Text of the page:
1. In 1963, when the Equal Pay Act was passed, women made ___¢ on the dollar compared to men.
a. 59¢ b. 63¢ c. 74¢ d. 81¢
2. Today that figure is ___¢ on the dollar compared to men.
a. 85¢ b. 91¢ c. 72¢ d. 77¢
3. Black women earn ___¢ on the dollar compared to white men.
a. 65¢ b. 72¢ c. 85¢ d. 87¢
4. Hispanic women earn ___¢ on the dollar compared to white men.
a. 59¢ b. 52¢ c. 72¢ d. 82¢
5. Over a lifetime, how much less will women earn than men?
a. $550,000 b. $700,000 c. $1,200,000 d. $2,000,000
6. Under the Equal Pay Act, employers cannot pay women and minorities less than white men with the same qualifications for doing the same job.True False
7. Under the Equal Pay Act, plaintiffs are entitled to compensatory and punitive damages if their employer has violated the law.
8. Women make up __% of the American labor force today.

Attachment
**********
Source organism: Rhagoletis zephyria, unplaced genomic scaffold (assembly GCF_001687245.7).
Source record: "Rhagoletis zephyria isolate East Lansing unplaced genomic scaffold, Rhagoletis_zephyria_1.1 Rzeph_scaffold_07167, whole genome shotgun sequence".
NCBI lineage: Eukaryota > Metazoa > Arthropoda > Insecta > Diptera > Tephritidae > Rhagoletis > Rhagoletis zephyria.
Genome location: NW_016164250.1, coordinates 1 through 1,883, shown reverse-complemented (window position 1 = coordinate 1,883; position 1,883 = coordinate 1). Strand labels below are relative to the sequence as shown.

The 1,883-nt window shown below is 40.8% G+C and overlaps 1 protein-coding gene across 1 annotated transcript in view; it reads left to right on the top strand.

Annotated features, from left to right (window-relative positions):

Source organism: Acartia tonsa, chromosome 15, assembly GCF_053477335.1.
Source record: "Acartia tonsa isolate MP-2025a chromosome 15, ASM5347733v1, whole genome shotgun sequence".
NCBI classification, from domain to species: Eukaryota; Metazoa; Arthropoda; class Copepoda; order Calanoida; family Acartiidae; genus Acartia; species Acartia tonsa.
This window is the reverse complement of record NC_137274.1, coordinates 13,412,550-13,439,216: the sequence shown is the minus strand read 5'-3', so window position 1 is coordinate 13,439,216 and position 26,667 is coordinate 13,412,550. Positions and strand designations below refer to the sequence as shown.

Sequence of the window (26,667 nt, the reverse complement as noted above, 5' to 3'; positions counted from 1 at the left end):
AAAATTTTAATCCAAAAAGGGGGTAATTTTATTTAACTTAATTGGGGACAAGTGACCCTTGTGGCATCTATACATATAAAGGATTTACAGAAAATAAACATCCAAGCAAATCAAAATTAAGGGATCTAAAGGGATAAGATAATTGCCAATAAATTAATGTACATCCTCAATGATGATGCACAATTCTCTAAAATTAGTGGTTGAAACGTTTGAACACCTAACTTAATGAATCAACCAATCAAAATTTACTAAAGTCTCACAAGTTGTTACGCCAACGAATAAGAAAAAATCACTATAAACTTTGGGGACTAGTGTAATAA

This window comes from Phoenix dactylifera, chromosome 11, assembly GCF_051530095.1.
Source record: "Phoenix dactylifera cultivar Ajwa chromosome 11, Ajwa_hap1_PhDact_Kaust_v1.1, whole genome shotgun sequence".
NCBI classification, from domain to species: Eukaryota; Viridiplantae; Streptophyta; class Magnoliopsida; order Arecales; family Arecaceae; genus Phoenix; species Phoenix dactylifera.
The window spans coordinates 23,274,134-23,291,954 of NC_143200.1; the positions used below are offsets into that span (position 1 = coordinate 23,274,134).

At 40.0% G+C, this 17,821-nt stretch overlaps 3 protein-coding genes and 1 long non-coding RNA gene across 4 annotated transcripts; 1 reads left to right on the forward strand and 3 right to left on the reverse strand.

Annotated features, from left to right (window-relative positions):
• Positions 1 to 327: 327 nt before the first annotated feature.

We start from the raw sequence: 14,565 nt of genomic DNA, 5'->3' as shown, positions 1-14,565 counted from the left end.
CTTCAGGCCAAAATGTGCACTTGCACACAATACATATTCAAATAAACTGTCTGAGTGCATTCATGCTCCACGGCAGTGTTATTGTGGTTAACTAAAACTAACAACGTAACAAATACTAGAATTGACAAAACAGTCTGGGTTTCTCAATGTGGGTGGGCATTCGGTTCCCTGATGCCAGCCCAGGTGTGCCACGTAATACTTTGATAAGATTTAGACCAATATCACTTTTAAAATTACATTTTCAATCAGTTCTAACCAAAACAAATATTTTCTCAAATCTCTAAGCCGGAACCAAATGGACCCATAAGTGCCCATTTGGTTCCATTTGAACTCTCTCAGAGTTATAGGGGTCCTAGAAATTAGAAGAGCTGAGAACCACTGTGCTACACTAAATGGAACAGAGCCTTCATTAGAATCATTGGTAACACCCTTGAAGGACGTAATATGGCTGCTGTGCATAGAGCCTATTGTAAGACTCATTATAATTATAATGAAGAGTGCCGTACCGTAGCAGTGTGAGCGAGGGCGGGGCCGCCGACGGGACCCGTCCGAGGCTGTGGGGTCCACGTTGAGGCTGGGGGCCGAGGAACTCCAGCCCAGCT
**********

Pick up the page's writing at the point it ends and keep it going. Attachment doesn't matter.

a. 38% b. 42% c. 44.5% d. 46%
5.b, c, and d are all correct, for women with high school, college, and professional postgraduate degrees respectively, according to Evelyn Murphy, economist and founder and president of The WAGE Project.
6. False. The Equal Pay Act mandates that employers cannot pay workers less based on sex. It does not address racial discrimination. Race discrimination cases have been brought under Title VII of the Civil Rights Act, which has a much tougher burden of proof.
7. False. Under the Equal Pay Act, awards are limited to two years prior to filing the complaint in court or three years if there is a finding that the act of the employer was willful. A plaintiff may also be awarded liquidated damages, which can double her back pay award, but she still may not recover all of the money she's lost over the entire period of years she's been underpaid.
Developed by the National Committee on Pay Equity.
Note: Wage gap statistics provided in questions 1-4 are derived from the median annual earnings information for year-round, full-time workers as published by the Census Bureau for the year 2005 (the latest year for which Census wage data is available).